It had a good feel to it, so I started to record myself drumming with these pens on my desk. So I turned on the microphone, got that down and then I started putting some bass ideas down, and it ended up being a chopped-up bass thing that I made.

And then after that, I just went in and started singing over it and the verses where it came first. [Singing.] “She’s so bored with the pickup lines”—that was the first thing I sang. And then I was like, “Oh, this is about a lot of these girls that I’ve had experience with in this culture.” It just all came to me like, “Oh, this is going to be about fame.” 

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I ran back, put some more kicks and snares in there and a little bit more production, then went back in and did the chorus. It seemed really obvious to me to land on that really deep, affected voice at the end of the chorus saying “fame.” I don’t know where the inspiration even came from, and it’s almost like 2000s pop. I did that, and then I had some saxophone samples I was playing around with, and just as a joke, and I was like, “It would be funny to put saxophone in here like Dave Matthews or a Prince song or some weird thing like that.” [Laughs.]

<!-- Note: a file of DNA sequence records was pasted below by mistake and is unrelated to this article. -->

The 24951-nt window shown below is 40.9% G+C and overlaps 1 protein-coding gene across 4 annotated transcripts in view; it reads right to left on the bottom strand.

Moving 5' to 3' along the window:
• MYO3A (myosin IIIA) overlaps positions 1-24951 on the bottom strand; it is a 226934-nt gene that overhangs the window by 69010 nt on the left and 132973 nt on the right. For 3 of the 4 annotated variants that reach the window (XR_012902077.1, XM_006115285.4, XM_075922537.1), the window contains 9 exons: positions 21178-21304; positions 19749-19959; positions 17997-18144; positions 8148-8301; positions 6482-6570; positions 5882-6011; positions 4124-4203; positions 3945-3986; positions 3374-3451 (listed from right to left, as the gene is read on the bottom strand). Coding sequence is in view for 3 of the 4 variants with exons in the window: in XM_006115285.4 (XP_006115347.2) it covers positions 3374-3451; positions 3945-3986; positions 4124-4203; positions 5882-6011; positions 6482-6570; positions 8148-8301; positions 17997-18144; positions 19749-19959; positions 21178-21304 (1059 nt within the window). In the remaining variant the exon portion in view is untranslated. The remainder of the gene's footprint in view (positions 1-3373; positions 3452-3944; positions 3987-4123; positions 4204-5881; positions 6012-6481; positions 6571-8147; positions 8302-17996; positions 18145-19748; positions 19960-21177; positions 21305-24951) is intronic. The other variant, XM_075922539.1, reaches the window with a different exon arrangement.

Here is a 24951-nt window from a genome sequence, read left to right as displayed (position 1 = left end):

It wasn’t the actual part that’s in there now because I chopped it up and retuned it and made it into what it is, but it was something reminiscent of it, and I just threw it in there, and I was like, “Oh wow, that’s really fun.” I can’t deny that it’s fun, and that’s what this is all about. To make something that hopefully other people want to listen to and it lifts them up in some way.

This interview appeared in Issue 394 featuring cover stars Waterparks, available here.